When people call for revolution they might wish to re-visit Locke, Montesquieu and de Tocqueville or one could refer to those more contemporary English philosophers, The Beatles. As John Lennon sang while backed by the cabal of Paul McCartney, George Harrison and Ringo Starr in “Revolution”:
♫ You say you want a revolution
Well, you know
We all want to change the world.
But when you talk about destruction
Don’t you know you can count me out.
You say you got a real solution
Well, you know
We’d all love to see the plan. ♫
Unfortunately, Mark David Chapman did not get the message. But Lennon’s untimely loss is an example of how ideology and ignorance can get weaponized as opposed to de Tocqueville’s prescient observation about how the United States holds its “revolutions” every four years via the ballot box. Americans may get quite passionate about their politics, but as Elizabeth Barrett Browning (1806-1861) might philosophize, “It (should be) a passion put to use”, not destruction. (How Do I Love Thee).
Alexis de Tocqueville (1805-1859) was a Frenchman who studied American society during a nine-month tour in 1831 when the United States were still simmering with vitriolic political animus from the 1824 and 1828 elections between John Quincy Adams and Andrew Jackson. Adams was elected by the House of Representatives in 1824 and Jackson won via the Electoral College in 1828. After neither election did the United States fall into chaos, even though Jackson won both the popular vote and a plurality, but not a majority, of the Electoral College vote yet Adams grabbed the presidency in 1824.
Four men ran for president in 1824, John Quincy Adams, Andrew Jackson, Henry Clay and William Crawford. Because the Electoral College vote was split in such a way that none of the four received a majority, as required to be elected President, under the Twelfth Amendment to the U.S. Constitution a “contingent” election was held in the House of Representatives. Each state’s delegation was given one vote and Adams was elected. Jackson and his supporters alleged that Adams and Clay had entered into a “Corrupt Bargain” to shift Clay’s votes to Adams. Regardless, Adams was elected by the House and the country moved on until 1828 when Jackson ran against Adams again.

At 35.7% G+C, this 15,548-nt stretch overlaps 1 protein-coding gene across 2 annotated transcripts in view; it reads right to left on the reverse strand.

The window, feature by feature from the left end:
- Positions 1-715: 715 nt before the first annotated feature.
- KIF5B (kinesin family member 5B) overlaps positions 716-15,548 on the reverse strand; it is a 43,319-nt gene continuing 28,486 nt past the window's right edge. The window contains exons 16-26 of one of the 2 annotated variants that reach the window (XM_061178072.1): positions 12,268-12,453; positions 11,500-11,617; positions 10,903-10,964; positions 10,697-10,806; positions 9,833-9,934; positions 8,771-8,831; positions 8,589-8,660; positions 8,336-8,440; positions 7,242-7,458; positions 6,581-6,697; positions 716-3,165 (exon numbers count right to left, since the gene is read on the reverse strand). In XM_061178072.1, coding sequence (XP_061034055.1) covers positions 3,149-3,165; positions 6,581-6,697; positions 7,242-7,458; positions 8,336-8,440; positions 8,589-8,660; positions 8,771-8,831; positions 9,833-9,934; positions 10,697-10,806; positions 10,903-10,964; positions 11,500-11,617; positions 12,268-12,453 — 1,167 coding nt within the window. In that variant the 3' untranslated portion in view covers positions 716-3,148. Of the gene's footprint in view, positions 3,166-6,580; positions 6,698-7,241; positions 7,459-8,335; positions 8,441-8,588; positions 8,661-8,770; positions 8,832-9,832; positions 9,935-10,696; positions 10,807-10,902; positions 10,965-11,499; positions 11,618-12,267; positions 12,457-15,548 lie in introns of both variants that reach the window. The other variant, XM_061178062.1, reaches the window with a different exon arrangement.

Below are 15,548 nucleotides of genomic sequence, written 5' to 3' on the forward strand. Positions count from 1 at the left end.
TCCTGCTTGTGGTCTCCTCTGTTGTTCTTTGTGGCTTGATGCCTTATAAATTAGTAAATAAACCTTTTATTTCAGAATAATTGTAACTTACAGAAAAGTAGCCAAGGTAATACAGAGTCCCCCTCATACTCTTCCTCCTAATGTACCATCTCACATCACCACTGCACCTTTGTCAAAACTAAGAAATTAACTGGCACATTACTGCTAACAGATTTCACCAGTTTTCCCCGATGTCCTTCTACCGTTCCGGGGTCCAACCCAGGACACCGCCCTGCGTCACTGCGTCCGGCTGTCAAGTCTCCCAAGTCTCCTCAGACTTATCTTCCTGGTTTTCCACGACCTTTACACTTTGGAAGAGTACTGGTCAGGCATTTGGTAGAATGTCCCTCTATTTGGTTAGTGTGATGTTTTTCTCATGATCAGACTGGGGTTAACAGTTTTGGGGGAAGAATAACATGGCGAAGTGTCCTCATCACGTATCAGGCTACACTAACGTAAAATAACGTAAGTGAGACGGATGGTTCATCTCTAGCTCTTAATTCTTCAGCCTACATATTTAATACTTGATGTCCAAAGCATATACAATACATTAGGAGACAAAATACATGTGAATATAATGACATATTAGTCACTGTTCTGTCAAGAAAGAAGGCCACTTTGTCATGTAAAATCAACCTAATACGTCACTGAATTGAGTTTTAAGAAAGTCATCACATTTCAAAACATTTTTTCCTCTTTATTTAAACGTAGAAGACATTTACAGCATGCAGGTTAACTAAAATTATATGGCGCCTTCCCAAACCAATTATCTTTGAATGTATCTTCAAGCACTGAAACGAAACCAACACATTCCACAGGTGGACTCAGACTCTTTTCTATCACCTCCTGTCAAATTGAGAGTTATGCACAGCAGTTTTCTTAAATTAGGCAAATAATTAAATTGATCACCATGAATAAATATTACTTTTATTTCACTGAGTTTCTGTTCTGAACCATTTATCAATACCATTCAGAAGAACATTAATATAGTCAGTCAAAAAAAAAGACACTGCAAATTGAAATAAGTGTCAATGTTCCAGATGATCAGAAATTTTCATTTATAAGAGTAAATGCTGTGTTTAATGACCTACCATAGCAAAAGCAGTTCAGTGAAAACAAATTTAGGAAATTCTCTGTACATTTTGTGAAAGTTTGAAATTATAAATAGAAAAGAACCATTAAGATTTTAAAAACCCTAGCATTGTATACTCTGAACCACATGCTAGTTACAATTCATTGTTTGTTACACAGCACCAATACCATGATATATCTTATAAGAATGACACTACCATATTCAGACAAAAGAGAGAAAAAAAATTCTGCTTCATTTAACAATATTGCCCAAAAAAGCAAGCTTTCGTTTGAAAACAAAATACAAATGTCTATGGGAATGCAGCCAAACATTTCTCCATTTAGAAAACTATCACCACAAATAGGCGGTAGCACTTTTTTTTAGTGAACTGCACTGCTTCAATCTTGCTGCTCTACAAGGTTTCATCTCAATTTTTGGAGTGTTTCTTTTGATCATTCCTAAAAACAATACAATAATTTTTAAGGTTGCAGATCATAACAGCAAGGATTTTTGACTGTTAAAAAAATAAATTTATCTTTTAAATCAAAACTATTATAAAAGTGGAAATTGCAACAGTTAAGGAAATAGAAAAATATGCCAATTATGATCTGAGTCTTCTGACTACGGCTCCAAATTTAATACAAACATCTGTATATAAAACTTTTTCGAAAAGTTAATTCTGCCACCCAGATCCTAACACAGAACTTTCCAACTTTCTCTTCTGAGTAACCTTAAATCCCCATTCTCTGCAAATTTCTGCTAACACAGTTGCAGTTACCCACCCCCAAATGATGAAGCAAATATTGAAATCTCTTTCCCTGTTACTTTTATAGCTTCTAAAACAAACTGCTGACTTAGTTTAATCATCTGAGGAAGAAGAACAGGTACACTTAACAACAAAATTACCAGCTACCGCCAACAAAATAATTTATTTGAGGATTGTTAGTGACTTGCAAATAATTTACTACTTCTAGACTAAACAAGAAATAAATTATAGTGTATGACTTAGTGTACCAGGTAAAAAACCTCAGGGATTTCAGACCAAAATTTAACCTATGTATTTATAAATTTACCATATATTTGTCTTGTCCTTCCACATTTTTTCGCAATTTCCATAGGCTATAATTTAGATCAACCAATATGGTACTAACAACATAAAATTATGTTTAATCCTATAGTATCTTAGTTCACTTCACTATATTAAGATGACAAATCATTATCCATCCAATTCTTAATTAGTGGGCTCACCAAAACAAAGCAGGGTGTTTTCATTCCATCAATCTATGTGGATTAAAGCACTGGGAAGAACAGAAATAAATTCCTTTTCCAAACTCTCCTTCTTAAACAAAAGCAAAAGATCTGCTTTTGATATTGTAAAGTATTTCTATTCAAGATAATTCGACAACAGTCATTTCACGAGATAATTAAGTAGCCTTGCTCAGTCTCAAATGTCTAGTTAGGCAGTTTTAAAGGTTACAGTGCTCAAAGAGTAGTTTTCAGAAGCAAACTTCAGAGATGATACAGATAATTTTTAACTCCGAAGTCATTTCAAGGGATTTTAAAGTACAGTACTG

In his treatise on American democracy de Tocqueville defined America’s presidential election as “a revolution at law” and described it as follows:
“Every four years, long before the appointed (presidential election) day arrives, the election becomes the greatest, and one might say the only, affair occupying men’s minds…. As the election draws near intrigues grow more active and agitation is more lively and widespread. The citizens divide up into several camps.… The whole nation gets into a feverish state.”
De Tocqueville’s ultimate verdict on America’s democracy was encapsulated in his general verdict on how political controversies were ultimately resolved. His observation was that:
“In America there is hardly a political question which does not sooner or later turn into a judicial one.”
De Tocqueville’s opinion was that the American manner of resolving political issues without bloodshed worked because, unlike European monarchies, the United States citizens respected the law and they did so because they had the right to both create it and change it. Since we get to choose our legislators who write our election laws and because we can change the laws by changing whom we elect if we are unhappy, we accept the laws as written including who is ultimately declared the winner of a current election.